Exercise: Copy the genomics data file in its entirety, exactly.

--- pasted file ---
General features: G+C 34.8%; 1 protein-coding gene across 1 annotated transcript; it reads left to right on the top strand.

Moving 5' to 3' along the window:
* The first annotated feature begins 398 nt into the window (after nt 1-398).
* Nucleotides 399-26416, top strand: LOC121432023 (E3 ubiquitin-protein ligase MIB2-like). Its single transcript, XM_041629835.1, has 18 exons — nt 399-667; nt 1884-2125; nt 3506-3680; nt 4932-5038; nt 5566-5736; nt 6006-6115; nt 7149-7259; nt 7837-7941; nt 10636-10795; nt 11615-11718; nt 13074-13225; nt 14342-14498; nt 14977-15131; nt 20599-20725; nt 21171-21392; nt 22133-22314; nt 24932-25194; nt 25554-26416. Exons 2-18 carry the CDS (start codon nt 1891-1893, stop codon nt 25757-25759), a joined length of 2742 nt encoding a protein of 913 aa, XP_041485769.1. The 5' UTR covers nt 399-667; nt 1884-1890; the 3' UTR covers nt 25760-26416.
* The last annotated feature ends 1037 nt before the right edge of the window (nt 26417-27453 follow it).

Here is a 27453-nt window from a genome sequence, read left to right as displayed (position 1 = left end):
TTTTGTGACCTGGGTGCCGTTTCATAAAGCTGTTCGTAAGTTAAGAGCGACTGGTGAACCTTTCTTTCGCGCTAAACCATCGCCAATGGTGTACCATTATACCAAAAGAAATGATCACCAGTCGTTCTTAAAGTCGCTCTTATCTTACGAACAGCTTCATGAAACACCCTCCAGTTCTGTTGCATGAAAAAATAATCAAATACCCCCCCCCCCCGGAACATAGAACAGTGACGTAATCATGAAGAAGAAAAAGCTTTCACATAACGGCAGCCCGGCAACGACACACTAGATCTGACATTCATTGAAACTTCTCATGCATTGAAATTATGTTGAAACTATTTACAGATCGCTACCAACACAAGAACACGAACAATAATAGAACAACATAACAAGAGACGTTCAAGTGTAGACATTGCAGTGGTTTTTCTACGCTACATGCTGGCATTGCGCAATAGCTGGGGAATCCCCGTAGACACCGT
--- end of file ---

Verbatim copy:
General features: G+C 34.8%; 1 protein-coding gene across 1 annotated transcript; it reads left to right on the top strand.

Moving 5' to 3' along the window:
* The first annotated feature begins 398 nt into the window (after nt 1-398).
* Nucleotides 399-26416, top strand: LOC121432023 (E3 ubiquitin-protein ligase MIB2-like). Its single transcript, XM_041629835.1, has 18 exons — nt 399-667; nt 1884-2125; nt 3506-3680; nt 4932-5038; nt 5566-5736; nt 6006-6115; nt 7149-7259; nt 7837-7941; nt 10636-10795; nt 11615-11718; nt 13074-13225; nt 14342-14498; nt 14977-15131; nt 20599-20725; nt 21171-21392; nt 22133-22314; nt 24932-25194; nt 25554-26416. Exons 2-18 carry the CDS (start codon nt 1891-1893, stop codon nt 25757-25759), a joined length of 2742 nt encoding a protein of 913 aa, XP_041485769.1. The 5' UTR covers nt 399-667; nt 1884-1890; the 3' UTR covers nt 25760-26416.
* The last annotated feature ends 1037 nt before the right edge of the window (nt 26417-27453 follow it).

Here is a 27453-nt window from a genome sequence, read left to right as displayed (position 1 = left end):
TTTTGTGACCTGGGTGCCGTTTCATAAAGCTGTTCGTAAGTTAAGAGCGACTGGTGAACCTTTCTTTCGCGCTAAACCATCGCCAATGGTGTACCATTATACCAAAAGAAATGATCACCAGTCGTTCTTAAAGTCGCTCTTATCTTACGAACAGCTTCATGAAACACCCTCCAGTTCTGTTGCATGAAAAAATAATCAAATACCCCCCCCCCCCGGAACATAGAACAGTGACGTAATCATGAAGAAGAAAAAGCTTTCACATAACGGCAGCCCGGCAACGACACACTAGATCTGACATTCATTGAAACTTCTCATGCATTGAAATTATGTTGAAACTATTTACAGATCGCTACCAACACAAGAACACGAACAATAATAGAACAACATAACAAGAGACGTTCAAGTGTAGACATTGCAGTGGTTTTTCTACGCTACATGCTGGCATTGCGCAATAGCTGGGGAATCCCCGTAGACACCGT